South Carolina has a serious flaw in its criminal domestic violence law. Hopefully, the General Assembly is on the path to fixing it.
Currently in the Palmetto State, a criminal domestic violence conviction may be treated as a first offense at sentencing even if the convicted party has been found guilty of prior offenses outside the state. House Speaker Pro Tem Doug Smith, R-Spartanburg, introduced a bill in February to change that and put those previous convictions into play. Last Tuesday, the bill cleared the House Judiciary Committee and headed for the House floor.
But it didn't make it out of committee before a tweak was made to the bill's language - a seemingly minor change but one that could have significantly altered the bill's impact.
The new language opened the door for possible judicial hair-splitting over whether these prior acts may be considered at sentencing. It was an uncalled-for obstacle, particularly in this state. Keep in mind that South Carolina ranks seventh nationally in the rate of women killed by men. And keep in mind that criminal domestic violence is often habitual behavior.
Taking into account past out-of-state convictions is significant, as the penalties for repeat offenders are higher. An abuser doesn't deserve a clean slate here simply because his previous convictions occurred in another state. And he shouldn't be able to argue that a past conviction is similar but perhaps slightly lacks "the same elements" of the latest crime.
Our current CDV law represents an egregious miscarriage of justice for women, and this legislation is vital in a state with such a horrendous domestic violence track record. The Senate should follow the House's lead and take quick action to pass the bill.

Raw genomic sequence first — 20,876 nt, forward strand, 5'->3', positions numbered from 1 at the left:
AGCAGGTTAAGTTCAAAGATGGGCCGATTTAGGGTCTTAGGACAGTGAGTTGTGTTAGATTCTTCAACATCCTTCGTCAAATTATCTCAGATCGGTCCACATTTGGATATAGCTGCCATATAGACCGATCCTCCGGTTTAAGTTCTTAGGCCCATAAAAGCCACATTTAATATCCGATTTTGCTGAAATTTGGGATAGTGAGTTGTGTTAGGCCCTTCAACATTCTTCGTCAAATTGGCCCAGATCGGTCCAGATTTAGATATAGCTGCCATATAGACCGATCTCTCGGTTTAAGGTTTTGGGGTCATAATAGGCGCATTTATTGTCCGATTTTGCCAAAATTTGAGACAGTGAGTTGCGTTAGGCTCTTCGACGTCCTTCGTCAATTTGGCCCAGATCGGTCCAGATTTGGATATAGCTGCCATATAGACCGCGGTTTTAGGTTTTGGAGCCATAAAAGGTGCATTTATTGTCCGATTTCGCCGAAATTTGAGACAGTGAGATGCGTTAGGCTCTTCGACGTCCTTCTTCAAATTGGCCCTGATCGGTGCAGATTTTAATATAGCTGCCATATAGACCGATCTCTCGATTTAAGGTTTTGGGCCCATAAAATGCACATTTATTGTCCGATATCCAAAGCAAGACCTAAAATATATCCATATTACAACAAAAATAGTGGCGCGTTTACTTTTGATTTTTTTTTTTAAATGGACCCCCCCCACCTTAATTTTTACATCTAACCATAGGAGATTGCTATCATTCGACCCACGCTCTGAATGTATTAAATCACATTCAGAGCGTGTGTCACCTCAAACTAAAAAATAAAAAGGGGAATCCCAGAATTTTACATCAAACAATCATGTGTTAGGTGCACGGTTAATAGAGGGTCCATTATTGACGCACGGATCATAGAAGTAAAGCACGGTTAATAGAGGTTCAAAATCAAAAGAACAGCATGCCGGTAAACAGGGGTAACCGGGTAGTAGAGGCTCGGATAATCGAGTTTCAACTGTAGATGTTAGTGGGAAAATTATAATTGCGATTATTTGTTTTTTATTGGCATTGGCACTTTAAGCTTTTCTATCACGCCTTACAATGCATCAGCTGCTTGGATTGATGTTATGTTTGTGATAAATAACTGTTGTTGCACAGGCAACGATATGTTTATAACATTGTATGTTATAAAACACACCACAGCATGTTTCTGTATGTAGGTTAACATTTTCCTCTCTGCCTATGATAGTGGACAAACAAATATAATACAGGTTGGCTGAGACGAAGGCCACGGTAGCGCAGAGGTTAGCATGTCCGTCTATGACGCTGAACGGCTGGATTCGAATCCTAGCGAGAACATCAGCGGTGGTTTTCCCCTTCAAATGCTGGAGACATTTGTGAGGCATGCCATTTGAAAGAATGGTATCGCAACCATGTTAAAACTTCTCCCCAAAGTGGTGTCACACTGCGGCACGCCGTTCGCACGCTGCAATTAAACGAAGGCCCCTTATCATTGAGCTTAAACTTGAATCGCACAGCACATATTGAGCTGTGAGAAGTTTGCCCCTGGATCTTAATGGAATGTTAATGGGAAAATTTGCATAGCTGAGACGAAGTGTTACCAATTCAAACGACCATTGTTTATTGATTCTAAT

April 26, 2008
April 25, 2008
April 24, 2008
The zone is spelled out in orders of protection issued when the offenderI am not sure I like that the offender can "agree" to wear it, that implies that the offender could also refuse to wear it.... New device protects city domestic violence victims -- Newsday.com
agrees to wear the bracelet as part of their sentencing....
April 22, 2008
April 18, 2008
April 17, 2008
Three years ago, the General Assembly rightly toughened criminal domestic violence penalties for repeat offenders. But our state law still confines the repeat-offender classification to those who committed the crimes in South Carolina. The S.C. House correctly passed legislation recently to expand that status to those who committed criminal domestic violence in other states. The S.C. Senate should follow suit. House Speaker Pro Tem Doug Smith, R-Spartanburg, the bill's primary sponsor, made a common-sense case for addressing "a clear inconsistency when it comes to CDV." Lynn Hawkins, executive director of the SAFE Homes/Rape Crisis Coalition, hailed the bill that would end the out-of-state loophole, telling the News: " The more we allow the situation to progress in terms of multiple offenses, then the higher the risk of a homicide." Our state consistently places among the nation's worst in per-capita domestic- violence rankings.
April 16, 2008
CAUTION: May trigger
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April 14, 2008